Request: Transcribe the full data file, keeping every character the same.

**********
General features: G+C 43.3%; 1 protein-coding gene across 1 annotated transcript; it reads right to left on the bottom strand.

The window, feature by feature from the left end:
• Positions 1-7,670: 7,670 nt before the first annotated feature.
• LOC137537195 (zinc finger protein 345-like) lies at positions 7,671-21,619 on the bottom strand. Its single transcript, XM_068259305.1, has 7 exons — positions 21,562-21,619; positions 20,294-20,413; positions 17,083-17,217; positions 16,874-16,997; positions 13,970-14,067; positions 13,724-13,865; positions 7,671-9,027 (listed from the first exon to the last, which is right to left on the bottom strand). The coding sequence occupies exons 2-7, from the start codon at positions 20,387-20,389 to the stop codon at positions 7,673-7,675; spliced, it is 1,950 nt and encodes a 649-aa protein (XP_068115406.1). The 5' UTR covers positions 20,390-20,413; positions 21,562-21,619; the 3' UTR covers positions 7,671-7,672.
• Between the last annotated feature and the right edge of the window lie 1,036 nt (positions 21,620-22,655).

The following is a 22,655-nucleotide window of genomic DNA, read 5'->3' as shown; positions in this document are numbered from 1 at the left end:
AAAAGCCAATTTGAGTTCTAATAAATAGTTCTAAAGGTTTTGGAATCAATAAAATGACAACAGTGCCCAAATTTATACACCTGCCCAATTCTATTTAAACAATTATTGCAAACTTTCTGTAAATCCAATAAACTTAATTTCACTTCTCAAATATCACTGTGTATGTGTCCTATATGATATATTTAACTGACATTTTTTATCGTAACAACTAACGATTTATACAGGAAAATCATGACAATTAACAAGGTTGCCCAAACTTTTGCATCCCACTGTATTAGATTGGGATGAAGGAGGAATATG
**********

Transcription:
General features: G+C 43.3%; 1 protein-coding gene across 1 annotated transcript; it reads right to left on the bottom strand.

The window, feature by feature from the left end:
• Positions 1-7,670: 7,670 nt before the first annotated feature.
• LOC137537195 (zinc finger protein 345-like) lies at positions 7,671-21,619 on the bottom strand. Its single transcript, XM_068259305.1, has 7 exons — positions 21,562-21,619; positions 20,294-20,413; positions 17,083-17,217; positions 16,874-16,997; positions 13,970-14,067; positions 13,724-13,865; positions 7,671-9,027 (listed from the first exon to the last, which is right to left on the bottom strand). The coding sequence occupies exons 2-7, from the start codon at positions 20,387-20,389 to the stop codon at positions 7,673-7,675; spliced, it is 1,950 nt and encodes a 649-aa protein (XP_068115406.1). The 5' UTR covers positions 20,390-20,413; positions 21,562-21,619; the 3' UTR covers positions 7,671-7,672.
• Between the last annotated feature and the right edge of the window lie 1,036 nt (positions 21,620-22,655).

The following is a 22,655-nucleotide window of genomic DNA, read 5'->3' as shown; positions in this document are numbered from 1 at the left end:
AAAAGCCAATTTGAGTTCTAATAAATAGTTCTAAAGGTTTTGGAATCAATAAAATGACAACAGTGCCCAAATTTATACACCTGCCCAATTCTATTTAAACAATTATTGCAAACTTTCTGTAAATCCAATAAACTTAATTTCACTTCTCAAATATCACTGTGTATGTGTCCTATATGATATATTTAACTGACATTTTTTATCGTAACAACTAACGATTTATACAGGAAAATCATGACAATTAACAAGGTTGCCCAAACTTTTGCATCCCACTGTATTAGATTGGGATGAAGGAGGAATATG